Films about artists are always risky. Filmmakers take on the worst clichés – the romantic genius in the garret, the tormented soul projected onto canvas – when they try to show just what it is that an artist must go through in order to shape desires, intuitions, ideas and sensations into a material, crafted work.
Jacques Rivette accepts the challenge gleefully in La Belle noiseuse, upping the ante still further by drawing a central idea from a short story by Balzac: the excruciating tale of a chef-d'ouvre inconnu (unknown/unveiled masterpiece), produced and then hidden by a famous artist who returns to his vocation in the twilight years of his life.
Rivette and his writers, Pascal Bonitzer and Christine Laurent, juggle many themes skilfully here. As always in Rivette, it is a story about dynamic, social, group relations – this time, set in the privileged world of art, where creators, dealers, confidants and ambitious young things enter into a quietly erotic tangle for a piece of power or influence.
But once the secondary characters falls away, Rivette studies, with a minute attention to detail and duration, the rapport between an artist, Frenhofer (Michel Piccoli) and his model, Marianne (Emmanuelle Béart), who is naked most of the time.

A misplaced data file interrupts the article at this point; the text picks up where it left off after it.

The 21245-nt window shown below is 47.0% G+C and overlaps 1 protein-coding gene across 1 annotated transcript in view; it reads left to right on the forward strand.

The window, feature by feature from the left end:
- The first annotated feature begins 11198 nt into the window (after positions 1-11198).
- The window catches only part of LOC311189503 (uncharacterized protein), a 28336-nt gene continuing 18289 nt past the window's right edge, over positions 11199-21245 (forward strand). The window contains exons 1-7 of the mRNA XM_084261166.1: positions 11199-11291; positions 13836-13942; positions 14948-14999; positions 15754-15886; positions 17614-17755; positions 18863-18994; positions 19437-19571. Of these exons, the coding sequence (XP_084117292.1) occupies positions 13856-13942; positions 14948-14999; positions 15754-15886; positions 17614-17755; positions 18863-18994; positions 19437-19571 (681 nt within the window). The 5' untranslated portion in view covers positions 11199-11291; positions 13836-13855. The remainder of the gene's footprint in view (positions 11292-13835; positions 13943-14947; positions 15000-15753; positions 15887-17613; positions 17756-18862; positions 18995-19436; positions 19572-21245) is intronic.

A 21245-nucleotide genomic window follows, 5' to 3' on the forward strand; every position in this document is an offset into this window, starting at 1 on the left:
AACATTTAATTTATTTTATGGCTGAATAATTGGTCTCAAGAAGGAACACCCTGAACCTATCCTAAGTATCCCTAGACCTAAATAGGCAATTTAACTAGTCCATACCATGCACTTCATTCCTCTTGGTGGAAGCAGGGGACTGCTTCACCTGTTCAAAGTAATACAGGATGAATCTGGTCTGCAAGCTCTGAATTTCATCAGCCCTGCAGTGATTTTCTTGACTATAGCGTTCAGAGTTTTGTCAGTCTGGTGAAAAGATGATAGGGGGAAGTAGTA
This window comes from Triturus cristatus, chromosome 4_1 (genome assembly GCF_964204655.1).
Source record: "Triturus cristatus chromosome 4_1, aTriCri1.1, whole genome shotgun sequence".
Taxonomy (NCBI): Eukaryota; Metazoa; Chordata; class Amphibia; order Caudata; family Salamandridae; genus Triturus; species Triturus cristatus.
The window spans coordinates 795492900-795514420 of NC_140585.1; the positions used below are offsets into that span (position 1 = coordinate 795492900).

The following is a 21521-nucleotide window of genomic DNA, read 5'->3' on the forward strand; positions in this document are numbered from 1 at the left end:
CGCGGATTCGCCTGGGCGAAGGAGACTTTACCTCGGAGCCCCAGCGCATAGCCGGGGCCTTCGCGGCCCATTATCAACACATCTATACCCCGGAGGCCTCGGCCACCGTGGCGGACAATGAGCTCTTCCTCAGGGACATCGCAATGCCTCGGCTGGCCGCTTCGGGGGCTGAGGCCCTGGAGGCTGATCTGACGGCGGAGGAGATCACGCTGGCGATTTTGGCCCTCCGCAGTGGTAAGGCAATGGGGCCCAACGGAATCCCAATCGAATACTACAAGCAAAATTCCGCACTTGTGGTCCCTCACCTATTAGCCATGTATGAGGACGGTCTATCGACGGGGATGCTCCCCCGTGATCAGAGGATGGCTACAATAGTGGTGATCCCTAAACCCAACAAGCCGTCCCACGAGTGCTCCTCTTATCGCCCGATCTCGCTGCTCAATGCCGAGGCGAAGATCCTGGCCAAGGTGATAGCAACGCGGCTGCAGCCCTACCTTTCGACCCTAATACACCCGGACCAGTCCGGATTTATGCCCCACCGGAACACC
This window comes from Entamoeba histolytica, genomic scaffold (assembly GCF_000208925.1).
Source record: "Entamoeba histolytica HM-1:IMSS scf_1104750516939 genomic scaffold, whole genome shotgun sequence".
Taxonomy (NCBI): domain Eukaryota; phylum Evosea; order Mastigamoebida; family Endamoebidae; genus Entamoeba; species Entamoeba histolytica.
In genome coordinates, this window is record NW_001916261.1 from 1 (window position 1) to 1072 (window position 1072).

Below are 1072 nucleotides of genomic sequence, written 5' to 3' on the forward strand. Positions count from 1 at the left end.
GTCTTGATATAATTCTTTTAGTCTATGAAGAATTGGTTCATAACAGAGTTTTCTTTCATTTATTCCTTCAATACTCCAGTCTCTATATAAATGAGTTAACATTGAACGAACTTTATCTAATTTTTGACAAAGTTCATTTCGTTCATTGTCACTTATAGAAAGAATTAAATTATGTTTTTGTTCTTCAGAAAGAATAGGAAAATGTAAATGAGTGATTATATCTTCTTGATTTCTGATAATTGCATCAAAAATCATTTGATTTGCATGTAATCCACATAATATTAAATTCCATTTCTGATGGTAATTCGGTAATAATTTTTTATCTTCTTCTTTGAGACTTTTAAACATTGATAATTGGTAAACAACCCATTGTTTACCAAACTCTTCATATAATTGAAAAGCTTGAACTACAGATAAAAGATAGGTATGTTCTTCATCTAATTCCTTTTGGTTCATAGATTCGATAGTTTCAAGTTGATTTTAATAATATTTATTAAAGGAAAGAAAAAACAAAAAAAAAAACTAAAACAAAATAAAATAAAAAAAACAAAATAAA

Their sessions wheel through many moods: exuberance, aggression, frustration. The master-slave relationship shifts. Slowly, through many trials, an artistic work takes its form.
La Belle noiseuse was an unexpected commercial success for Rivette, and revived a career which many thought had stagnated since the mid '70s. It announced a more classical turn in his work: clean soundtracks, linear plots and greater emphasis than ever on the filmmaker's most elemental tool, the mise en scène of choreographed bodies in a set or landscape.
One need only study the splendid scene of the first work session between Frenhofer and Marianne – his nervous but steady setting-up of the room, her open expectancy – to see how Rivette conjures all human relationships, even the most tense or difficult, in the form of a dance.
Also new for Rivette is his expression of a profoundly melancholy feeling concerning age and mortality. As Frenhofer faces the disturbance in his marriage to Liz (Jane Birkin), warily watches the emergence of a new generation and confronts the spectre of his own death, it is hard not to see in this sad hero the director's self-portrait.
© Adrian Martin January 1992